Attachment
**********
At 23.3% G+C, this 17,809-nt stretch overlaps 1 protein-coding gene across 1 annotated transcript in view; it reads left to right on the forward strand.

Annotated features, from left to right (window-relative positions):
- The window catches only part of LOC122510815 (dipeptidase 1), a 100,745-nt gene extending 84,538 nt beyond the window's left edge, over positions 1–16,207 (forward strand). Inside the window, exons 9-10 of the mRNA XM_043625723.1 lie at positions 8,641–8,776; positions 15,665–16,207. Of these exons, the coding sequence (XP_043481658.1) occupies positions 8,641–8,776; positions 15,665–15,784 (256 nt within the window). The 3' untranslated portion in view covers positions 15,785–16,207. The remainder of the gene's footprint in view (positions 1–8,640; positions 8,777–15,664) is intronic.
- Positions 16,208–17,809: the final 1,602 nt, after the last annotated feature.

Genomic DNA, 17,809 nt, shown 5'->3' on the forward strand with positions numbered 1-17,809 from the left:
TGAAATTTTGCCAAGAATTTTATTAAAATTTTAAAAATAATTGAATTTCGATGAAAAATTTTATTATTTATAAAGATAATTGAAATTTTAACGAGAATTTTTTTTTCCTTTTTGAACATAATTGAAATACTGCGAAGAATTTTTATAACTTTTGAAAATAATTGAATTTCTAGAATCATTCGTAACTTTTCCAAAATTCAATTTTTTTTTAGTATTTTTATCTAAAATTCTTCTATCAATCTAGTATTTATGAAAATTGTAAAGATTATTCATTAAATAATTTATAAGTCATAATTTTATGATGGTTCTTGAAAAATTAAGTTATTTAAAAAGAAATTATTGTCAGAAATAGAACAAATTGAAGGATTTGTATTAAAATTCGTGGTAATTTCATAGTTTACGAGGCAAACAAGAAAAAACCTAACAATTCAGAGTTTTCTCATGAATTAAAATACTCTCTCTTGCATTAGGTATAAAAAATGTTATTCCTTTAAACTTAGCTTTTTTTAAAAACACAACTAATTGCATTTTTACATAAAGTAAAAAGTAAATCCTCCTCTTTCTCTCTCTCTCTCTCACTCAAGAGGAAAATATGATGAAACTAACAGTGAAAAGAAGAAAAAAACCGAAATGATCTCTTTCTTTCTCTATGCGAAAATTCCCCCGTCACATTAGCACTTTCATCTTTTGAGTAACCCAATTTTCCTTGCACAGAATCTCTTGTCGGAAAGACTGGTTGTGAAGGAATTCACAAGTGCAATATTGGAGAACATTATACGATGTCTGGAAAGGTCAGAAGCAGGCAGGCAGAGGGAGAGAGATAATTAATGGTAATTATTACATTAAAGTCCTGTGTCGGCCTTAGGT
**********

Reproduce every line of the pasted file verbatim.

At 23.3% G+C, this 17,809-nt stretch overlaps 1 protein-coding gene across 1 annotated transcript in view; it reads left to right on the forward strand.

Annotated features, from left to right (window-relative positions):
- The window catches only part of LOC122510815 (dipeptidase 1), a 100,745-nt gene extending 84,538 nt beyond the window's left edge, over positions 1–16,207 (forward strand). Inside the window, exons 9-10 of the mRNA XM_043625723.1 lie at positions 8,641–8,776; positions 15,665–16,207. Of these exons, the coding sequence (XP_043481658.1) occupies positions 8,641–8,776; positions 15,665–15,784 (256 nt within the window). The 3' untranslated portion in view covers positions 15,785–16,207. The remainder of the gene's footprint in view (positions 1–8,640; positions 8,777–15,664) is intronic.
- Positions 16,208–17,809: the final 1,602 nt, after the last annotated feature.

Genomic DNA, 17,809 nt, shown 5'->3' on the forward strand with positions numbered 1-17,809 from the left:
TGAAATTTTGCCAAGAATTTTATTAAAATTTTAAAAATAATTGAATTTCGATGAAAAATTTTATTATTTATAAAGATAATTGAAATTTTAACGAGAATTTTTTTTTCCTTTTTGAACATAATTGAAATACTGCGAAGAATTTTTATAACTTTTGAAAATAATTGAATTTCTAGAATCATTCGTAACTTTTCCAAAATTCAATTTTTTTTTAGTATTTTTATCTAAAATTCTTCTATCAATCTAGTATTTATGAAAATTGTAAAGATTATTCATTAAATAATTTATAAGTCATAATTTTATGATGGTTCTTGAAAAATTAAGTTATTTAAAAAGAAATTATTGTCAGAAATAGAACAAATTGAAGGATTTGTATTAAAATTCGTGGTAATTTCATAGTTTACGAGGCAAACAAGAAAAAACCTAACAATTCAGAGTTTTCTCATGAATTAAAATACTCTCTCTTGCATTAGGTATAAAAAATGTTATTCCTTTAAACTTAGCTTTTTTTAAAAACACAACTAATTGCATTTTTACATAAAGTAAAAAGTAAATCCTCCTCTTTCTCTCTCTCTCTCTCACTCAAGAGGAAAATATGATGAAACTAACAGTGAAAAGAAGAAAAAAACCGAAATGATCTCTTTCTTTCTCTATGCGAAAATTCCCCCGTCACATTAGCACTTTCATCTTTTGAGTAACCCAATTTTCCTTGCACAGAATCTCTTGTCGGAAAGACTGGTTGTGAAGGAATTCACAAGTGCAATATTGGAGAACATTATACGATGTCTGGAAAGGTCAGAAGCAGGCAGGCAGAGGGAGAGAGATAATTAATGGTAATTATTACATTAAAGTCCTGTGTCGGCCTTAGGT